It’s good to be back with you after a couple weeks of vacation. Like everything right now, it was not the vacation I had planned for. The fact is that this summer, I was supposed to have an extended leave of 6-7 weeks that is part of the UM Book of Discipline’s prescribed leave for pastor’s for renewal and recreation every 6 years or so. I’ve taken two such leaves in the past 33 years of ministry, and, over the last year, I had sensed that it would be the most proactive thing I could do to remain fresh, spiritually strong, and healthy in order to continue to lead Suntree UMC into the future. But with the COVID-19 crisis, and the ever-changing nature of how we are trying to adapt ministry to this reality, it was clear that now was not the time for such a leave. 

Despite my disappointment over not engaging in my previous plans, the time away this year was especially helpful. In this season of COVID-19, it was the least “active” vacation I’ve ever had, which was hard for me. I like to do fun things on vacation! But what was good was the opportunity to simply rest, to disconnect from the stress of constantly navigating all the new ways of doing ministry, all the constant challenges, and simply be present, to myself, to God, to the beauty of God’s world, and to my family. I prayed, journaled, stayed up late and slept late, watched the birds from by mother’s front and back porches, and floated for endless hours on a raft on the lake. We made almost daily stops at the lakeside convenience store for ice cream, ate great meals, shared in great conversation with family, and I even finally finished my now withered copy of Ron Chernow’s biography of Alexander Hamilton in time to enjoy the Disney Plus screening of the hit musical (a highlight for my musical loving family)! 

In all of that, what I gained was perspective. In stepping back from the daily grind of all that is going on, I was reminded of the big picture of my life and what God is doing in the world. I was reminded that as hard as things are, God is not absent. God is working and blessing and loving and healing as only God can. The grace of Jesus is ever-constant and present, filling me with hope and even peace. And that work of Christ is not dependent on me (go figure)! I can step away, and the world keeps spinning, even during a pandemic! I know that is God’s point in commanding sabbath. But when it comes to some things, I am a slow learner. Fortunately, God is infinitely patient! 

So, I’m back, renewed, and ready to re-engage in God’s work. Of course, nothing has changed! Even while I was away, we had to engage in the hard decision of pushing the pause button regarding in-person worship. All the challenges were still waiting for me. But that is ok. I can see the challenges, at least for now, from a new perspective, and that is enough. God has been leading us through all this. God will continue to do so. That again, is enough.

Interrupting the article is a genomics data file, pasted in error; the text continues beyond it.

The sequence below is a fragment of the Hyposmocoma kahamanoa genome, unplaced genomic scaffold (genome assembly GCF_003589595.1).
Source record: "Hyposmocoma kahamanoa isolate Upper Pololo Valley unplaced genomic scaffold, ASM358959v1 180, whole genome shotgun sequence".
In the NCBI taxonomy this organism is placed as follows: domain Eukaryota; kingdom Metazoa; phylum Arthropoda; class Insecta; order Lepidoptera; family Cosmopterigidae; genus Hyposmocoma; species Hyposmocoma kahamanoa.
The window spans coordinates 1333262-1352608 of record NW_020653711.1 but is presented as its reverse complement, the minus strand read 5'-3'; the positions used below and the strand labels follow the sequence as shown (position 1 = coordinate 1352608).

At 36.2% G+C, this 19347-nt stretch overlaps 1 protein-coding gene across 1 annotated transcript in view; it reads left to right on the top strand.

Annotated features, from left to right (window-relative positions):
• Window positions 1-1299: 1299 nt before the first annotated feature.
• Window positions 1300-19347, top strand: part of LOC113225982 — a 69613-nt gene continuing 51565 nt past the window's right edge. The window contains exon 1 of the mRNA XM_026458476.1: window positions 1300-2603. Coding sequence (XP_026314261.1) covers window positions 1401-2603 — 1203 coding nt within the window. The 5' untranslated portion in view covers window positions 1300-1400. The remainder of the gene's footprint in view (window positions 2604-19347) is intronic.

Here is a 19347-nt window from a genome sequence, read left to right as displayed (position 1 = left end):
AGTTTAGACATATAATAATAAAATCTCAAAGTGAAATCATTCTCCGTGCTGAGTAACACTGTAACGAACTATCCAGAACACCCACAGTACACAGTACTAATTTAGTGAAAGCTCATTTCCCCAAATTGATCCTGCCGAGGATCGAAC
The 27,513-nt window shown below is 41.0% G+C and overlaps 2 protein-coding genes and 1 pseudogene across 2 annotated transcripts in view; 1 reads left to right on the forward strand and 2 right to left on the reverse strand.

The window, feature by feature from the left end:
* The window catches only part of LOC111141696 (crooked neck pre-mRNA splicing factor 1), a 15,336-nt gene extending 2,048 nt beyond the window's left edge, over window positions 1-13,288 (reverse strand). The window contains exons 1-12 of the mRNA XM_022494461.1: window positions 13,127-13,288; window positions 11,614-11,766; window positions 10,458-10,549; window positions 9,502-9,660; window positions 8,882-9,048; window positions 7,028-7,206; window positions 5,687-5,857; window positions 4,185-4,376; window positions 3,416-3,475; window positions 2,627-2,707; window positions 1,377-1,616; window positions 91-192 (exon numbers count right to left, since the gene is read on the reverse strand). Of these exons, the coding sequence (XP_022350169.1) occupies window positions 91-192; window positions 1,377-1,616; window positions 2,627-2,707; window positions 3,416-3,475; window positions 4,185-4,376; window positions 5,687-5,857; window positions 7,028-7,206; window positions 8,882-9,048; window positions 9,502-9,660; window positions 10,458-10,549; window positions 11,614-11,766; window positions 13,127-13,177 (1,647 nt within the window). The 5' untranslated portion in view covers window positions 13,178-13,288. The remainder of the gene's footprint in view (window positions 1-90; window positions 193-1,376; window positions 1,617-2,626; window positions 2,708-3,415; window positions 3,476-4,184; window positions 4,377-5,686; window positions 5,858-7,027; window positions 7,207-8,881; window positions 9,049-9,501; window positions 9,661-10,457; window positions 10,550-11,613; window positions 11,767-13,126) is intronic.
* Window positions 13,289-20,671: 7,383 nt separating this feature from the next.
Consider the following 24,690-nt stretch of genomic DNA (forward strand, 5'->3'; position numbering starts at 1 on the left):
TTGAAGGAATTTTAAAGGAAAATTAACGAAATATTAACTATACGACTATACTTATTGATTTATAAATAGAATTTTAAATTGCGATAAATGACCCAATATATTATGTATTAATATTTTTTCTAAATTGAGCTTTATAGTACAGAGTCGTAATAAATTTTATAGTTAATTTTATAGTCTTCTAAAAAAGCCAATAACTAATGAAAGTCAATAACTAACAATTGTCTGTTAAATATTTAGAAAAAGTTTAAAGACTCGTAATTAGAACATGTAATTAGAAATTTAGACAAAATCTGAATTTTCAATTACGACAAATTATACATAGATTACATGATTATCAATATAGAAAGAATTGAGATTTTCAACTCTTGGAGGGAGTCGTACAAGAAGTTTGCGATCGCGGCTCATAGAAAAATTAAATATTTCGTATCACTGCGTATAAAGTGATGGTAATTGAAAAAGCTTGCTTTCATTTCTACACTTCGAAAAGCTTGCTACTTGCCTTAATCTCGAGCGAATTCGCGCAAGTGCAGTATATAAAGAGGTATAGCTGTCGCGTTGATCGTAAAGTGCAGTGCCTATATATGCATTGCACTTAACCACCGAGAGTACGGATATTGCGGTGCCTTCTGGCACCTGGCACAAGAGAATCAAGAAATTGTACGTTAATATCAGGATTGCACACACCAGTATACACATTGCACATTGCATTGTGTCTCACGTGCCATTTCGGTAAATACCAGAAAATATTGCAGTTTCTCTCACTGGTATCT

I’m also super excited to dive into our current message series, “All in the Family.” One of the things I love most about the biblical narrative is its brutal honesty about family relationships – which is what was so endearing about the 70’s television show from which we borrowed this series title. The biblical writers never shied away from the pain, strife, and conflict that winds its way through the first families of Israel. As we will see this week as we dive into the birth narrative of Jacob and Esau found in Genesis 25:19-34, it’s all there – everything from sibling rivalry to parental favoritism and family feuds in all their gory glory. 

But in all that pain and the conflict, we also discover the power of God at work to fulfill God’s promises. We discover an ever-present flow of grace and love that weaves its way through conflict and controversy with the power to bring healing and restoration to even the most fractured relationships. My hope is that as we dig into these family stories, we will discover the power of God’s grace weaving its way through our own far from perfect and often conflicted, family stories. Perhaps we can discover the ways that God’s love in Christ is more than enough when our familial love fell short of ever being enough. 

I pray you will join us in online worship this Sunday as we continue this journey. Remember that because of the audio issues with livestreaming worship from the sanctuary, (which we are working on) Traditional worship will be livestreamed from the Worship Center until the sound issues can be remedied. However, Tom and Robert will be leading traditional worship music as always. We appreciate your patience with this as we continue to sort through these issues. 

In the meantime, I pray you will have a chance to engage in some sabbath time that will enable you to renew and refresh in God’s presence. It’s an amazing what God can do in us when we stop long enough to let God do God’s work!

Grace and Peace,  Pastor Annette